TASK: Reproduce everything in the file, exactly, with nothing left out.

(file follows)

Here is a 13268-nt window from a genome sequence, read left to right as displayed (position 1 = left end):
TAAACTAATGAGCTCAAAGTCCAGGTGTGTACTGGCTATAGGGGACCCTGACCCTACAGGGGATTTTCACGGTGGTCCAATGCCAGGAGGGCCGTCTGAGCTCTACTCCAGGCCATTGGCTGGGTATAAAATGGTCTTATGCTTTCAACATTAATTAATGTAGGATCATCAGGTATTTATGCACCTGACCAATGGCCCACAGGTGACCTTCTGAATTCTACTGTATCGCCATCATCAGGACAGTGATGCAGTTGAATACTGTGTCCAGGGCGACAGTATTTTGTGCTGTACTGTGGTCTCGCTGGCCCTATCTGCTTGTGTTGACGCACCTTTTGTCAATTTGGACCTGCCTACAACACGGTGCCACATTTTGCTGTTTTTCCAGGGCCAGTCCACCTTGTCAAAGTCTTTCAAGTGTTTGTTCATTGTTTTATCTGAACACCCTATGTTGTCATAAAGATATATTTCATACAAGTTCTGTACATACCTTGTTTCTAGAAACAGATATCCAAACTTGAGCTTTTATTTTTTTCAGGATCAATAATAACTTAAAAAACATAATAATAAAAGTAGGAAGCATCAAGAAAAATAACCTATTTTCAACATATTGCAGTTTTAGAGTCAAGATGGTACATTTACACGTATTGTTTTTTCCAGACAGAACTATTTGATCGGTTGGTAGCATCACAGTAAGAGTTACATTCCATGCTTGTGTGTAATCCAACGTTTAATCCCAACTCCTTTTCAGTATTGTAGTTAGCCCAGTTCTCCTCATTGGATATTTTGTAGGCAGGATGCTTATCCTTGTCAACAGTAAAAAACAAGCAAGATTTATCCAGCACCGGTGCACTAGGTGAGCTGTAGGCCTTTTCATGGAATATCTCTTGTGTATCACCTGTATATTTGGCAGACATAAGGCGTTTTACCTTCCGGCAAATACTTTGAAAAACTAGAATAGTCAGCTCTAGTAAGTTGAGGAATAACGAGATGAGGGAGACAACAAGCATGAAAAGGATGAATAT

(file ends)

Here is a 13268-nt window from a genome sequence, read left to right as displayed (position 1 = left end):
TAAACTAATGAGCTCAAAGTCCAGGTGTGTACTGGCTATAGGGGACCCTGACCCTACAGGGGATTTTCACGGTGGTCCAATGCCAGGAGGGCCGTCTGAGCTCTACTCCAGGCCATTGGCTGGGTATAAAATGGTCTTATGCTTTCAACATTAATTAATGTAGGATCATCAGGTATTTATGCACCTGACCAATGGCCCACAGGTGACCTTCTGAATTCTACTGTATCGCCATCATCAGGACAGTGATGCAGTTGAATACTGTGTCCAGGGCGACAGTATTTTGTGCTGTACTGTGGTCTCGCTGGCCCTATCTGCTTGTGTTGACGCACCTTTTGTCAATTTGGACCTGCCTACAACACGGTGCCACATTTTGCTGTTTTTCCAGGGCCAGTCCACCTTGTCAAAGTCTTTCAAGTGTTTGTTCATTGTTTTATCTGAACACCCTATGTTGTCATAAAGATATATTTCATACAAGTTCTGTACATACCTTGTTTCTAGAAACAGATATCCAAACTTGAGCTTTTATTTTTTTCAGGATCAATAATAACTTAAAAAACATAATAATAAAAGTAGGAAGCATCAAGAAAAATAACCTATTTTCAACATATTGCAGTTTTAGAGTCAAGATGGTACATTTACACGTATTGTTTTTTCCAGACAGAACTATTTGATCGGTTGGTAGCATCACAGTAAGAGTTACATTCCATGCTTGTGTGTAATCCAACGTTTAATCCCAACTCCTTTTCAGTATTGTAGTTAGCCCAGTTCTCCTCATTGGATATTTTGTAGGCAGGATGCTTATCCTTGTCAACAGTAAAAAACAAGCAAGATTTATCCAGCACCGGTGCACTAGGTGAGCTGTAGGCCTTTTCATGGAATATCTCTTGTGTATCACCTGTATATTTGGCAGACATAAGGCGTTTTACCTTCCGGCAAATACTTTGAAAAACTAGAATAGTCAGCTCTAGTAAGTTGAGGAATAACGAGATGAGGGAGACAACAAGCATGAAAAGGATGAATAT